Tim Price: Flight animals
Comment of the Day

June 12 2012

Commentary by David Fuller

Tim Price: Flight animals

My thanks to the author for his latest letter, published by PFP Wealth Management. Here is the opening:
We were talking to prospective clients a week or so ago, and one of them during the course of conversation cited the example of a shire horse that had got spooked whilst out on the road. It had probably only been a shadow, but it had evidently been enough to cause the horse to rear up and threaten to bolt. We expressed surprise that an animal as tall as one-and-a-half people, weighing at least 1,000 kg, and capable of pulling a load of perhaps 10 tons should be frightened of anything, let alone a shadow. "But they're flight animals," he replied.

And so, in many respects, are we. Many investors, faced with the growing likelihood of some sort of financial earthquake epicentred in the Eurozone, will be minded to panic first and ask questions later. But such a flight response tends to conflate what we call 'volatility' with what we term 'risk'. They are not exactly the same thing. More specifically, 'volatility' is an inevitable by-product of investing in public or exchange-traded or listed instruments or anything that can be purchased or sold in a financial market. As JP Morgan (the man, not the bank) once said: markets fluctuate.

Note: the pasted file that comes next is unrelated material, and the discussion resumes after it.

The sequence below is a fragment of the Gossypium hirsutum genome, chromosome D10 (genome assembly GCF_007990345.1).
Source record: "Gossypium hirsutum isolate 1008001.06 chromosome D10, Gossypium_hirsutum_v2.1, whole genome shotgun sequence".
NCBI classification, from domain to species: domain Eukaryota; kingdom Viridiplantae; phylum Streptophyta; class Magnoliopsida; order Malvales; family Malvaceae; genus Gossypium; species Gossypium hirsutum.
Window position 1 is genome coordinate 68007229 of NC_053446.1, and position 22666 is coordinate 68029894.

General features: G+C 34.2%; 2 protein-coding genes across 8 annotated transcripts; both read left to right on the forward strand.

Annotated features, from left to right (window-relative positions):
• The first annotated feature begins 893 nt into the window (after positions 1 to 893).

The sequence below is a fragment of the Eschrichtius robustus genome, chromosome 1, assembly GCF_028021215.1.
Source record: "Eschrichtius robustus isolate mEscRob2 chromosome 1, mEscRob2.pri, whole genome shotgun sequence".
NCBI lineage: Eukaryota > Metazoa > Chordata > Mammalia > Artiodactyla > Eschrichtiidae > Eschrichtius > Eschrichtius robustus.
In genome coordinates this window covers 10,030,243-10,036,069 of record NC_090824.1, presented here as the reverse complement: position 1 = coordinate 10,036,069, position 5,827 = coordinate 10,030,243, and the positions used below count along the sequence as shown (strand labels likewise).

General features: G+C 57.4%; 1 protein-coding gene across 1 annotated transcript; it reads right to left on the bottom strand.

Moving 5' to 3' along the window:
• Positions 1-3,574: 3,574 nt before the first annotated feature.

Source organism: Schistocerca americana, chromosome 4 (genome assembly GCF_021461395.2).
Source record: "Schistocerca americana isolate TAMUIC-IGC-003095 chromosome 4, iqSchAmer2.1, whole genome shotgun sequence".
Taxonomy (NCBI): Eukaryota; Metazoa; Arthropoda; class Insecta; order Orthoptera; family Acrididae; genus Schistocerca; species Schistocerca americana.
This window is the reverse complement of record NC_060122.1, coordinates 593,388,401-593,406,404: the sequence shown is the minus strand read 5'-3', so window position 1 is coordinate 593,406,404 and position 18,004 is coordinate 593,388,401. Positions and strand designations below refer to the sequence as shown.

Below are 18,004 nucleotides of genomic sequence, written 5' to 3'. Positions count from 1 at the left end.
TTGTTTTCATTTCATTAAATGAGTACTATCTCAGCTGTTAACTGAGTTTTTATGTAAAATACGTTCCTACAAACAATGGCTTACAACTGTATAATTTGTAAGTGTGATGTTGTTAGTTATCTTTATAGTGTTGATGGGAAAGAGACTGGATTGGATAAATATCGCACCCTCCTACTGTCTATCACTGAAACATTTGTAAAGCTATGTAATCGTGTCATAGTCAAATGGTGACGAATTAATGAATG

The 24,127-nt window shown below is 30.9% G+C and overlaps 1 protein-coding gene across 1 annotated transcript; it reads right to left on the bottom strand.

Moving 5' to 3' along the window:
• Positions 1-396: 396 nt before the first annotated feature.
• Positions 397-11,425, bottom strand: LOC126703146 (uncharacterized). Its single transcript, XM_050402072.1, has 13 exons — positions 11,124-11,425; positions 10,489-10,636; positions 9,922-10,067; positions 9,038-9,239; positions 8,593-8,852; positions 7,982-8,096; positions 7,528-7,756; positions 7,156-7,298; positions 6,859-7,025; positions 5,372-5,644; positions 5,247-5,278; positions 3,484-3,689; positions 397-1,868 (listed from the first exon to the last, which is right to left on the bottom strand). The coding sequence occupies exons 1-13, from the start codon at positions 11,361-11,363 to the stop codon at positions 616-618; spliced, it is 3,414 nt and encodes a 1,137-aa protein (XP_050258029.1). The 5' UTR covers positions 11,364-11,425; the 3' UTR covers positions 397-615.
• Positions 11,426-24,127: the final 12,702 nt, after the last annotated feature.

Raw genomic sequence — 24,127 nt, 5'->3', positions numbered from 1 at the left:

And then there is risk. The risk that most concerns us is the possibility, however remote-seeming, of a permanent loss of capital. As JP Morgan (the bank, not the man) would no doubt attest, spuriously scientific measures of risk such as Value-At-Risk, which the bank helped to develop, only get you so far.

David Fuller's view Veteran subscribers will know that Tim Price's analytical / literary talents enable him to produce profound letters, funny ones, scary issues, and this latest offering is merely superb. I commend it to you.

Back to top